It was a glorious, gleaming morning, but as you see, all it took was one boat passing somewhere nearby to disturb the water’s celestial calm. But while perfectly still water causes perfect reflections, I actually prefer the squiggly shapes, at least until they’re so squiggly you can’t tell what they are. It’s kind of a metaphor.


Categories : Events
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Racy ideas

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The prizes this year are sponsored by the Graspo de Ua, a restaurant which is in the process of becoming a small empire.  Their innovations are the podium, the T-shirts with logo and colored to match the corresponding pennant, and the bottle of bubbly to spray everywhere.  So somebody's trying to think outside the traditional box, if only a little.

The prize ceremony at the regata of SS. Giovanni e Paolo, and all the races this year, is sponsored by the Graspo de Ua, a restaurant which is in the process of becoming a small empire. Their sponsorship covers innovations such as the podium, the logo-laden T-shirts, each colored to match the corresponding pennant, and the bottle of bubbly to spray everywhere.  Prize money?  Not so much.

I have been brooding on the struggle between the Venetian rowing racers and the Comune, and I think some numbers might be illuminating.

I know I said in my last post that the racers don’t need the money, but the laborer is worthy of his hire, and the payments this year hover somewhere between risible and offensive. If I were a racer, I would indeed be angered by a city office named “Tutela Tradizioni” (protection of traditions) which does so little to keep this tradition going.

This year the city looked under the cushions of the divan and found some loose change, which permits them to offer prizes which would not be enough to pay for a fill-up at a gas station in Correctionville, Iowa.

The winner of the race pictured above — SS. Giovanni e Paolo, young men rowing gondolas solo — took home 221.20 euros ($293.67).  The man who won the Regata di Murano, which is arguably the most important race of the year, scored 347.20 euros ($460.95).

The woman who won the Regata di Murano earned 221.20 euros ($293.67).  The boy who won the same race took home 66 euros ($87.62).  The boy who finished last got 33 euros ($43.81). And there are people in the city government who say they’re  worried about the future of the races because so few boys show up to try out.

It gets better.  The first four women to cross the finish line of the Regata de la Sensa got a pennant and a gold medal, which I think is nice, though money has a more immediate appeal.  The other five women in the nine-boat field got zip.  Niente.  Zero. Same thing for the Regata di Malamocco.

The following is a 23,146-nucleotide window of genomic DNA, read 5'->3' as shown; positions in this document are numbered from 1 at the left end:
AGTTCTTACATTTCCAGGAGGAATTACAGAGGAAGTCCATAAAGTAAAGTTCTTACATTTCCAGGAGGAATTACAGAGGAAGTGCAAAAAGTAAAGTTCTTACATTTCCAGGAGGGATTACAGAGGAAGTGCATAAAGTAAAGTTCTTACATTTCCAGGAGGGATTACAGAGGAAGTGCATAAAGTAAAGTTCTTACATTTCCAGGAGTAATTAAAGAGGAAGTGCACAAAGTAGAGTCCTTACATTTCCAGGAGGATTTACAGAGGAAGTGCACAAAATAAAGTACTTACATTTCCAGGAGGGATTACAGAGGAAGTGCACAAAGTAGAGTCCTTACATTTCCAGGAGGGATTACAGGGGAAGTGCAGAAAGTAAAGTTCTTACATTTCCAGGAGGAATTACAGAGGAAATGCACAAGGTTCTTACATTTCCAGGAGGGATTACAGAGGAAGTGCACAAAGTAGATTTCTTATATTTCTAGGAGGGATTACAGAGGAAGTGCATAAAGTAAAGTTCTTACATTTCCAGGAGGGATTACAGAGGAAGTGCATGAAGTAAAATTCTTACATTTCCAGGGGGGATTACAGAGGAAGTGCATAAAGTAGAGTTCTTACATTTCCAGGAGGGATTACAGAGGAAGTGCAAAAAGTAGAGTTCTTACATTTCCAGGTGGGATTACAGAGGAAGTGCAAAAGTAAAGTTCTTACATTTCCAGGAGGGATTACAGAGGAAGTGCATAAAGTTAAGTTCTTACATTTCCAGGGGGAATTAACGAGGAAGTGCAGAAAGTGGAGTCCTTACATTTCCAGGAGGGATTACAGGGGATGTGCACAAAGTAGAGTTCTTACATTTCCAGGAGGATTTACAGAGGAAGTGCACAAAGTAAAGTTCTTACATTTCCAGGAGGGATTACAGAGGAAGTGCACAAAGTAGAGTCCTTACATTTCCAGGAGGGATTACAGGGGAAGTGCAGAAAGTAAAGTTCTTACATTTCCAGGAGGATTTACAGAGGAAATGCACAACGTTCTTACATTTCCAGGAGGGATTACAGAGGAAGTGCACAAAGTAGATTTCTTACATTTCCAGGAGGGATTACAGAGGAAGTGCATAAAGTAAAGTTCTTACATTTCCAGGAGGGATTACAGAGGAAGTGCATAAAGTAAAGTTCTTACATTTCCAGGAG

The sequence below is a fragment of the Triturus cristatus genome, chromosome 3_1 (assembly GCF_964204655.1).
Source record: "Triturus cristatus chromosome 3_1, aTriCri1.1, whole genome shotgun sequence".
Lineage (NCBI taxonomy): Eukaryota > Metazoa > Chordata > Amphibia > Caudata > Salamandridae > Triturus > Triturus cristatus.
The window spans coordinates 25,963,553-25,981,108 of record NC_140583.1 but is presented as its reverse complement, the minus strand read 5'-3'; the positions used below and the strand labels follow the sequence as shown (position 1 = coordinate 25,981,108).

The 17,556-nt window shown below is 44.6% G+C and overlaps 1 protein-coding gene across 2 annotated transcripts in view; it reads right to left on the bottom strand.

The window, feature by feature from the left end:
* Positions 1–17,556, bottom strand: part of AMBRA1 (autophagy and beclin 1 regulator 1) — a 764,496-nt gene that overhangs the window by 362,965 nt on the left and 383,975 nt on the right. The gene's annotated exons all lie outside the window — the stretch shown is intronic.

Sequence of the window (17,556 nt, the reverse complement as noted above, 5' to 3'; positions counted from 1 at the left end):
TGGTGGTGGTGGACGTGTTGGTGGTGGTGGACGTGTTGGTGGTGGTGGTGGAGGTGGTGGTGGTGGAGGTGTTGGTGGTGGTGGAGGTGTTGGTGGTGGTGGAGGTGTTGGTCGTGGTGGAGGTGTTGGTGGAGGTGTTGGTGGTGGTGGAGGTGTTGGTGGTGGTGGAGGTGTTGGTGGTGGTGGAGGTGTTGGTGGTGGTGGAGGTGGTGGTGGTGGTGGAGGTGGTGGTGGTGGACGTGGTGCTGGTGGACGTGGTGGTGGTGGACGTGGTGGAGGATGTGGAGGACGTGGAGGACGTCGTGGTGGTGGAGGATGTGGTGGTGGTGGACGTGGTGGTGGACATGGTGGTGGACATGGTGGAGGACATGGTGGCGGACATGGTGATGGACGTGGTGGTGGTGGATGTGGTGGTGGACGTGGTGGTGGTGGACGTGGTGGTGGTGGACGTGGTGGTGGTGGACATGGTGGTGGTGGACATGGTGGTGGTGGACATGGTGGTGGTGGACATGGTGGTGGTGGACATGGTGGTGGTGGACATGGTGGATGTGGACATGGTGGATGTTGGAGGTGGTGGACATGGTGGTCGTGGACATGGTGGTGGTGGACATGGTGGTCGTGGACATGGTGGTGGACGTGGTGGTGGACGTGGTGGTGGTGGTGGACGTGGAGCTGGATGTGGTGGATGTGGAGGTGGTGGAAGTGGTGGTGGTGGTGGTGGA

And so it goes.  The city manages to scrape up more for the Regata Storica, usually around 2,000 euros per man for the winning pair on the gondolinos, and downward from there for the other finishers.

This is so stupid that I can’t decide who to yell at first.  It’s like inviting somebody to dinner and telling them to bring their own food.

But comes a ray of light glinting from a chest of gold doubloons, so to speak, from a faithful reader and friend (full disclosure).

This friend is American, by the way, which may explain why he sees ways to make money that the tired Old-World city government hasn’t yet considered. Evidently, what’s doable out in the big old vulgar tradition-free world beyond the bridge doesn’t seem so simple in our little tin-cup-rattling economy.

Let me say that I’m all in favor of the races being pure — whatever we think that means.  But I don’t like them being poor. And I especially don’t like them not being, period.  In case there was any doubt about that.

So here are some possible solutions:

He writes:

“It seems to me that an infusion of crass commercialism could get things back on track.  E.g.:

1.  All boats will bear corporate logos like Nike, Taco Bell, Trojans, Depend Diapers, whatever … and thus a ton of ad revenue will get directed into the “Rowers’ Pot.”

2.  All rowers will be adorned with shirts and caps similarly garnished and bearing internet addresses of the race sponsors = more ad revenue for the RP.

3.  TV rights will be sold for live distribution around the world on the Nat Geo channel, thus tapping Rupert Murdoch for the RP.

4.  Buxom cheerleaders for the various teams, scantily clad, no doubt, will cheer and bounce around in unison on the waterfront.

5.  Observers will be barraged with logo items for sale by shoreside vendors who’ll remit 20% to the RP.

6.  There will be time-outs between races to run commercials for said products – so more RP dough.